While you may notice in scrolling through Twitter that many posts don’t include any hashtags, statistics show that tweets with hashtags can increase engagement by almost 100 percent (doubled) for individuals and 50 percent for brands.
How To Use Hashtags on Facebook
Facebook users — both individuals and brands — use hashtags less than on Instagram and Twitter. One reason is Facebook’s more private nature with an emphasis in its algorithms on connections with family and friends rather than business pages. However, it still has potential for using hashtags to categorize content and identify brands and campaigns, especially when encouraging user-generated content.
You can encourage followers to not only tag your business in posts, but also to use your hashtags, increasing exposure for those hashtags. By introducing them on Facebook, they become a part of your brand identity and are familiar to users who may later encounter them on Instagram or Twitter. One example would be #EssieLove promoted by the nail polish brand in its own Facebook posts, but also highlighted in posts from nail salons and influencers.
You can also use trending hashtags to show your company’s support for important causes or community events, such as the #heartsforhealthcare post shown here.
How To Use Hashtags on LinkedIn
LinkedIn is newer to the hashtag game, having just introduced the use of them in 2018. As with most things in LinkedIn, the focus on this platform is a little more conservative, more professional, and focused on business, careers and networking. As such, keep your hashtags on LinkedIn tightly tied to the content and topic-focused.
While LinkedIn may not have adopted hashtags as early as other social media channels, it does have a built-in hashtag tool that can help you select hashtags based on the content of each post you write. As you start to type a new post, it will automatically suggest hashtags that match the copy. You can simply select one or more of the suggested hashtags if they fit your strategy, or you can manually type your preferred hashtags yourself.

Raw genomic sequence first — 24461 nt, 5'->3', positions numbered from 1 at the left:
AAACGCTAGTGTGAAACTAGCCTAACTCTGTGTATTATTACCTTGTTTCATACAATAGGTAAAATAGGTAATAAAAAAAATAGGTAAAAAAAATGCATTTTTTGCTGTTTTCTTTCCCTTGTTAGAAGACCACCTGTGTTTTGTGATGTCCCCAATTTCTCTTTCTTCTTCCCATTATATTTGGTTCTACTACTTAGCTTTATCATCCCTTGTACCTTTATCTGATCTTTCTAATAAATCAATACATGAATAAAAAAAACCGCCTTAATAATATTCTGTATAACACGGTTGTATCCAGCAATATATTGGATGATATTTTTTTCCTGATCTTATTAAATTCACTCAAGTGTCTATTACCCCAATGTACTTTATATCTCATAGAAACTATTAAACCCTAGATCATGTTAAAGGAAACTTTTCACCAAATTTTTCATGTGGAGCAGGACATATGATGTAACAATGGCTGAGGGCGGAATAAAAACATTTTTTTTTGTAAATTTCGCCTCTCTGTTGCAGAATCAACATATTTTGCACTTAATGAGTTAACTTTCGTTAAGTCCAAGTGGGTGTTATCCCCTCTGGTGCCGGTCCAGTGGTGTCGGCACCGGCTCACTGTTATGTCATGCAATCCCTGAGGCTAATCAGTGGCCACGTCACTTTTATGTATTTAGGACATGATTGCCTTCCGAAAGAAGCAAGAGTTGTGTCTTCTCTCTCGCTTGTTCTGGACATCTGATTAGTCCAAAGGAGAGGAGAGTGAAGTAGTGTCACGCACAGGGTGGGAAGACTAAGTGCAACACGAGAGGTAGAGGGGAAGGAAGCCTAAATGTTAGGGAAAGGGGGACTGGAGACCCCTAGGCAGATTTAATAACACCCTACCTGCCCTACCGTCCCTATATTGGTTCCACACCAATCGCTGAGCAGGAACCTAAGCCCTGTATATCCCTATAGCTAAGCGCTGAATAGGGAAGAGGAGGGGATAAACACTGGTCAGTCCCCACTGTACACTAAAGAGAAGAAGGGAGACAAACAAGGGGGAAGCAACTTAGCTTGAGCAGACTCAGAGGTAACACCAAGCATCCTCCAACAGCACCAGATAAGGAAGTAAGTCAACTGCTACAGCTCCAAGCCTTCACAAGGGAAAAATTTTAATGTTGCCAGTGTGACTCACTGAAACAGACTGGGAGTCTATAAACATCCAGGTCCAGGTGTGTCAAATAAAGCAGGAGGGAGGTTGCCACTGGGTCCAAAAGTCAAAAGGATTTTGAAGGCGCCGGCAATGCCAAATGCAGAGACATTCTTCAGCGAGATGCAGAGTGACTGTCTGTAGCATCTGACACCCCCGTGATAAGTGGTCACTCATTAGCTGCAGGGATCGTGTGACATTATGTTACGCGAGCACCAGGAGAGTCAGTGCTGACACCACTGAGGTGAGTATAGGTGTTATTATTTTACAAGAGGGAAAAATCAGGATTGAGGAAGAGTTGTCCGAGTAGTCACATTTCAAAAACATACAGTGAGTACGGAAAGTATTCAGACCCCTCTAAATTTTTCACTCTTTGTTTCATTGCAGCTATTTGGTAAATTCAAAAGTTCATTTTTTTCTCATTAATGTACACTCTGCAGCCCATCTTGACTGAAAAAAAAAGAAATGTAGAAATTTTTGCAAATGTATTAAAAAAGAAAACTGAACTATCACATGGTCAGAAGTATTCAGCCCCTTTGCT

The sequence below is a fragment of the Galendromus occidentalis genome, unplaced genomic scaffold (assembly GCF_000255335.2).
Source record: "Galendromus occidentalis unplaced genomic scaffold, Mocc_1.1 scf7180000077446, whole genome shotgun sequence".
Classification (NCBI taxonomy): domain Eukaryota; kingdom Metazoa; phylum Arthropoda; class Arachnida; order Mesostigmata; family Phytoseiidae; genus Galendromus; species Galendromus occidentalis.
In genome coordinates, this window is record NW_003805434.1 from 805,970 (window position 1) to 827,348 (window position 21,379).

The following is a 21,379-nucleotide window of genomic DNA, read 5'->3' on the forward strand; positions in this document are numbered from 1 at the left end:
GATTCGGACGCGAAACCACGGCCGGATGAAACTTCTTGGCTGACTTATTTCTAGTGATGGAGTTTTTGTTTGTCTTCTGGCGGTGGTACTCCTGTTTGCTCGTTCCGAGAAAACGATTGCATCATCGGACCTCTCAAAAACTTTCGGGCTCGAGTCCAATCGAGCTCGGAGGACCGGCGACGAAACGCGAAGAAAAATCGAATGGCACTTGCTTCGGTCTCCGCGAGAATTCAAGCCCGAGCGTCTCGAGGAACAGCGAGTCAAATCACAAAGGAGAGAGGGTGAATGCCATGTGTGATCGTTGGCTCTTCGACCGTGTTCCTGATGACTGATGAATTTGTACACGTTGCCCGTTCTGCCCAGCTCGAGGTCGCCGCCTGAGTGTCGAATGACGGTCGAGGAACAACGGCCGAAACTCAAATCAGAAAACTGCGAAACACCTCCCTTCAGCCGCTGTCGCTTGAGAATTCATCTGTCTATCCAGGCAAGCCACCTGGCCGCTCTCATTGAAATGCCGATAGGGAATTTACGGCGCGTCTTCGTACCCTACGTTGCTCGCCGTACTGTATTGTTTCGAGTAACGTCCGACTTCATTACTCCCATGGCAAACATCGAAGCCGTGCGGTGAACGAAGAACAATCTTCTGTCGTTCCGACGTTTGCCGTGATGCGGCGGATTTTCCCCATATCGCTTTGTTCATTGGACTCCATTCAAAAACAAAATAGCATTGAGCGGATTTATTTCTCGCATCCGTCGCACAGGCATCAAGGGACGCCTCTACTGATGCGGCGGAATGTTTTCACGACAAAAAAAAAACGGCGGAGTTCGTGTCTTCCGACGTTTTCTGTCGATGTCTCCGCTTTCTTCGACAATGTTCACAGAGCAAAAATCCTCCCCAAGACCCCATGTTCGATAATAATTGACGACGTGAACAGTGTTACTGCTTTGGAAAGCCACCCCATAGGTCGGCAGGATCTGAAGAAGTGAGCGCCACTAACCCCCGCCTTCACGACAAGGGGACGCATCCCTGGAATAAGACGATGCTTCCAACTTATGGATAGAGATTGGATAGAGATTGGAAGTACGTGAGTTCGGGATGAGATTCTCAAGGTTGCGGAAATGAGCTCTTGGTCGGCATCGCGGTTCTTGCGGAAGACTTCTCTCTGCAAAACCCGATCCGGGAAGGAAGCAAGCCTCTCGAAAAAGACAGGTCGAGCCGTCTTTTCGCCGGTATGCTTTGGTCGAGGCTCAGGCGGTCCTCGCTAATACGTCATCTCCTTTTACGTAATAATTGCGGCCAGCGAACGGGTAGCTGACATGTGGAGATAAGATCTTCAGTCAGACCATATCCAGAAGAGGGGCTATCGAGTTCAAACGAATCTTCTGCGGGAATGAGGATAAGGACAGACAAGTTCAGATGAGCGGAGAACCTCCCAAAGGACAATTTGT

Just remember not to get carried away – limit your hashtags in posts to no more than 5.
LinkedIn will also allow you to use hashtags on LinkedIn articles. (Note that LinkedIn articles may only be published to personal pages, not company pages. But they are a good way for your executives to share content and to repurpose blog material.)
After writing your article (or copying it over) in the publishing tool, click the “Publish” box in the top-right corner. That will bring up a pop-up window asking you to “tell your network what your article is about.” You can write a quick synopsis of your article in that field, and again, LinkedIn will suggest hashtags or you can include your own to help readers find your article.
One important note: Once you’ve hit “Publish,” you cannot edit, add or remove hashtags. Double-check each one before you complete the task!
Companies can also use LinkedIn Elevate to create a company hashtag. The company hashtag can be automatically appended to employee posts, which helps to increase the visibility of your company and tag company-related content.
How To Use Hashtags on Pinterest
Pinterest also uses hashtags to categorize pins and aid in the searches that users perform frequently on the visually-oriented site. Include both general and branded hashtags in pin descriptions as you pin content from your own website or business blog, and as you pin content from other sources to your boards that your followers would find useful.
Unlike Twitter, however, where it is more common to include hashtags within the body of the text, on Pinterest it is better to include them at the end of the text so they won’t distract from or clutter the pin description. Stick with between 4 and 8 hashtags, following a mix of general, more specific, branded and location-specific (if applicable).
On all of these platforms, hashtags provide additional opportunities for marketers:
More exposure to potential followers
Solidified brand identity
Ways to engage with user-generated content
Search optimization within the social media channel
The key, however, is to incorporate social media into an integrated public relations and marketing program in an intentional manner, including hashtag research and strategy development. As with all of your marketing decisions, your social media strategy and the hashtags you use within it should be tools within a well-organized kit that work together seamlessly. If you need to review some of the basic recommendations for using social media in an integrated marketing strategy, check out our Complete Guide To Social Media For Small Business post here.
We also have a number of resources and downloadable templates for social media in our Inbound Marketing Learning Library. Find the social media-specific resources here or browse the entire library of more than 100 free downloads. We are also available to chat. If you would like to schedule a no-obligation consultation call to discuss the potential for your social media strategy to contribute to an overall marketing program, click here to choose a time.